Danny kept doing these little jigs back down the bar to us, between customers. “Done yet?” he asked Gretchen. He bobbed his chin and looked up at no one in particular and announced, “This girl’s a real drinker.” Then he took the glass out of Gretchen’s hand, careful and slow and ceremonious. “This one’s on me,” he said. He made her another drink without taking his eyes off her and put it on the bar and watched her take a sip like it meant something, like she was trying something on. Then he said, “Did anyone ever tell you how blue your eyes are?”

“I don’t know,” Gretchen said. She put down her drink and wiped her bottom lip with her thumb, back and forth a couple times.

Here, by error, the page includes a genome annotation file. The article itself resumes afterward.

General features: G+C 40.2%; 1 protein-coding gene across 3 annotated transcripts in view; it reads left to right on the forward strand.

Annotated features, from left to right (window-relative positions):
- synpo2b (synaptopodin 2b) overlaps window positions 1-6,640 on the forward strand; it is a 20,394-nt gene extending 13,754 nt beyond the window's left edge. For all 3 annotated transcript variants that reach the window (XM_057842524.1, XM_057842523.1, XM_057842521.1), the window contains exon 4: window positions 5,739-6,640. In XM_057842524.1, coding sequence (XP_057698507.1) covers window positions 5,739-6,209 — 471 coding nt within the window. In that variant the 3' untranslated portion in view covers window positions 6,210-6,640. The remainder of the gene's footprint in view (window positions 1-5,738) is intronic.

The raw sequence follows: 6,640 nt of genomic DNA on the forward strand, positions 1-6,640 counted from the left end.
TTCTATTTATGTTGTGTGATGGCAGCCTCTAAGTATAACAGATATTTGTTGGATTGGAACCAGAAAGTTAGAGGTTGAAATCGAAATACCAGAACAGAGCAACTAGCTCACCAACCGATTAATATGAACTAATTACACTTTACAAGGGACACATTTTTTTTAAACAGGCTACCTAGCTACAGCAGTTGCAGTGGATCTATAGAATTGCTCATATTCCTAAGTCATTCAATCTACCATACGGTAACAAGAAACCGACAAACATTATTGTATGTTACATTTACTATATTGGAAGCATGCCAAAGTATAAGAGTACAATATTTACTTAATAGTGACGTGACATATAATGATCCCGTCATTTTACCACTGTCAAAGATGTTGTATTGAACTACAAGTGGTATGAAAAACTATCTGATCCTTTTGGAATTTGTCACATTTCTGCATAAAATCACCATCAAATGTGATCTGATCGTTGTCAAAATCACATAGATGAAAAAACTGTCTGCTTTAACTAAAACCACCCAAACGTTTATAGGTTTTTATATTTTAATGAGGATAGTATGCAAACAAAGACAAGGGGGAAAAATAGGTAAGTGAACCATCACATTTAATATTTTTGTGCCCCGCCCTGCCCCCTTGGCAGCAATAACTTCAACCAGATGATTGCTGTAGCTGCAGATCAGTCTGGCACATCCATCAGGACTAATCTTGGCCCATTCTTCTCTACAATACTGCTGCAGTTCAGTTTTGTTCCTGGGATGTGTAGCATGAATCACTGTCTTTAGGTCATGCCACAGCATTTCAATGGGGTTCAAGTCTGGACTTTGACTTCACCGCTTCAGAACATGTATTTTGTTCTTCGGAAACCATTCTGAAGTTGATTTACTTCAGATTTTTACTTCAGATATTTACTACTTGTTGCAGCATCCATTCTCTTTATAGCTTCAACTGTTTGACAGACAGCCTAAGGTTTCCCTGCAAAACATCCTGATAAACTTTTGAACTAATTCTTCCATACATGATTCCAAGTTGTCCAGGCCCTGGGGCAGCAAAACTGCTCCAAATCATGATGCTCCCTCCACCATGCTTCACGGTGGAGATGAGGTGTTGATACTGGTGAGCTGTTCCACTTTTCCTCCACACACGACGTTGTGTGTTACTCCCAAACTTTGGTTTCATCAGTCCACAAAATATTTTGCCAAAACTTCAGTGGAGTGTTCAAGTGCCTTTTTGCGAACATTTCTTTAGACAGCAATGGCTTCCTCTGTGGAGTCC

“Well, they’re pretty blue,” he said.

I didn’t leave. I didn’t want to see the way my feet would look on the sidewalk in these cheap biker boots I had on that looked corrective, like I had some kind of degenerative shin-twisting disease and the boots allowed me to walk with minimal pain. I made some plans: drink plain hot water every morning from a white mug, visualizing the warm, clear water running through me, washing my organs clean. Eat only cabbage and yogurt for seven days to cleanse my adrenal glands of twenty-four years of excess cheese build-up. Brush my hair more carefully, one hundred strokes with a boar-bristle brush, condition with something called Rainwater Rinse. Clean the bathroom with only one Q-tip dipped in bleach, as an exercise. Maybe film myself doing it. I wasn’t planning on you, I didn’t will you, I was still thinking self-improvement, cleansing, stripping. Emptying.